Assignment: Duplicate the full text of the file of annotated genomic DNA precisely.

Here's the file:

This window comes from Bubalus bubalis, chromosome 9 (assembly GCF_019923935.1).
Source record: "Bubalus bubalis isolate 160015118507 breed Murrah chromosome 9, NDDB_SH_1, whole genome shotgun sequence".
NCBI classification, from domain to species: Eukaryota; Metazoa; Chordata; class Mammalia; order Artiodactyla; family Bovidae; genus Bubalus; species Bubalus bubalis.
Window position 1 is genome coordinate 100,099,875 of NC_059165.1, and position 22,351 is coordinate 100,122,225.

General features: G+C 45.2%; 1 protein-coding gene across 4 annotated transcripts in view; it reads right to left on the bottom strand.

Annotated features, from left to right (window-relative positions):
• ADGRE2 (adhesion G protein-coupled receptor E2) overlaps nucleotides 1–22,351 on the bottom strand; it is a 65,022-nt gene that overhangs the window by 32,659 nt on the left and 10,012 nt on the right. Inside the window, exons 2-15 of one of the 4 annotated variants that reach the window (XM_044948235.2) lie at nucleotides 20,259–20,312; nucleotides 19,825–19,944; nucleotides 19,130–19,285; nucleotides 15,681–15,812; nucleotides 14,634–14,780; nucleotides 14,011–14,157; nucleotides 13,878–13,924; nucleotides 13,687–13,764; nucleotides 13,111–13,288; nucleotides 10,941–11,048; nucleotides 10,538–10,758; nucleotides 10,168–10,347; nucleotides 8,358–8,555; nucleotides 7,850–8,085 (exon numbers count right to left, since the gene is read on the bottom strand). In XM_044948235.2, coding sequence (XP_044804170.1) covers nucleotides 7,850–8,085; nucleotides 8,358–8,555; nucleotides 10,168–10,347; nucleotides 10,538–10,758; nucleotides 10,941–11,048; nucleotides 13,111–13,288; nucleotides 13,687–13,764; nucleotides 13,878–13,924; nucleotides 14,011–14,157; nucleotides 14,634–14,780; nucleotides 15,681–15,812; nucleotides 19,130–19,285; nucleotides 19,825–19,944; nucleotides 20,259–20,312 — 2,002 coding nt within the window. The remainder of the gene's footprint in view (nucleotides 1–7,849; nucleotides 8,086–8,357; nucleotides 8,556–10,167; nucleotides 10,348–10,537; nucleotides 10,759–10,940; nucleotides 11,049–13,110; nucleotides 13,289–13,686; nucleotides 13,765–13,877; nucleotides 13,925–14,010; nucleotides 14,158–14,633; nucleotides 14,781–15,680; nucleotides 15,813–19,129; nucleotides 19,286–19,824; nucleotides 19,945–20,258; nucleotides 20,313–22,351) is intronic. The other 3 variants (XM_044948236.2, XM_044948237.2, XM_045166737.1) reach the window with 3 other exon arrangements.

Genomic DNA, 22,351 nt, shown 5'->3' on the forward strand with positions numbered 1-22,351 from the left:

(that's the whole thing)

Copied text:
This window comes from Bubalus bubalis, chromosome 9 (assembly GCF_019923935.1).
Source record: "Bubalus bubalis isolate 160015118507 breed Murrah chromosome 9, NDDB_SH_1, whole genome shotgun sequence".
NCBI classification, from domain to species: Eukaryota; Metazoa; Chordata; class Mammalia; order Artiodactyla; family Bovidae; genus Bubalus; species Bubalus bubalis.
Window position 1 is genome coordinate 100,099,875 of NC_059165.1, and position 22,351 is coordinate 100,122,225.

General features: G+C 45.2%; 1 protein-coding gene across 4 annotated transcripts in view; it reads right to left on the bottom strand.

Annotated features, from left to right (window-relative positions):
• ADGRE2 (adhesion G protein-coupled receptor E2) overlaps nucleotides 1–22,351 on the bottom strand; it is a 65,022-nt gene that overhangs the window by 32,659 nt on the left and 10,012 nt on the right. Inside the window, exons 2-15 of one of the 4 annotated variants that reach the window (XM_044948235.2) lie at nucleotides 20,259–20,312; nucleotides 19,825–19,944; nucleotides 19,130–19,285; nucleotides 15,681–15,812; nucleotides 14,634–14,780; nucleotides 14,011–14,157; nucleotides 13,878–13,924; nucleotides 13,687–13,764; nucleotides 13,111–13,288; nucleotides 10,941–11,048; nucleotides 10,538–10,758; nucleotides 10,168–10,347; nucleotides 8,358–8,555; nucleotides 7,850–8,085 (exon numbers count right to left, since the gene is read on the bottom strand). In XM_044948235.2, coding sequence (XP_044804170.1) covers nucleotides 7,850–8,085; nucleotides 8,358–8,555; nucleotides 10,168–10,347; nucleotides 10,538–10,758; nucleotides 10,941–11,048; nucleotides 13,111–13,288; nucleotides 13,687–13,764; nucleotides 13,878–13,924; nucleotides 14,011–14,157; nucleotides 14,634–14,780; nucleotides 15,681–15,812; nucleotides 19,130–19,285; nucleotides 19,825–19,944; nucleotides 20,259–20,312 — 2,002 coding nt within the window. The remainder of the gene's footprint in view (nucleotides 1–7,849; nucleotides 8,086–8,357; nucleotides 8,556–10,167; nucleotides 10,348–10,537; nucleotides 10,759–10,940; nucleotides 11,049–13,110; nucleotides 13,289–13,686; nucleotides 13,765–13,877; nucleotides 13,925–14,010; nucleotides 14,158–14,633; nucleotides 14,781–15,680; nucleotides 15,813–19,129; nucleotides 19,286–19,824; nucleotides 19,945–20,258; nucleotides 20,313–22,351) is intronic. The other 3 variants (XM_044948236.2, XM_044948237.2, XM_045166737.1) reach the window with 3 other exon arrangements.

Genomic DNA, 22,351 nt, shown 5'->3' on the forward strand with positions numbered 1-22,351 from the left: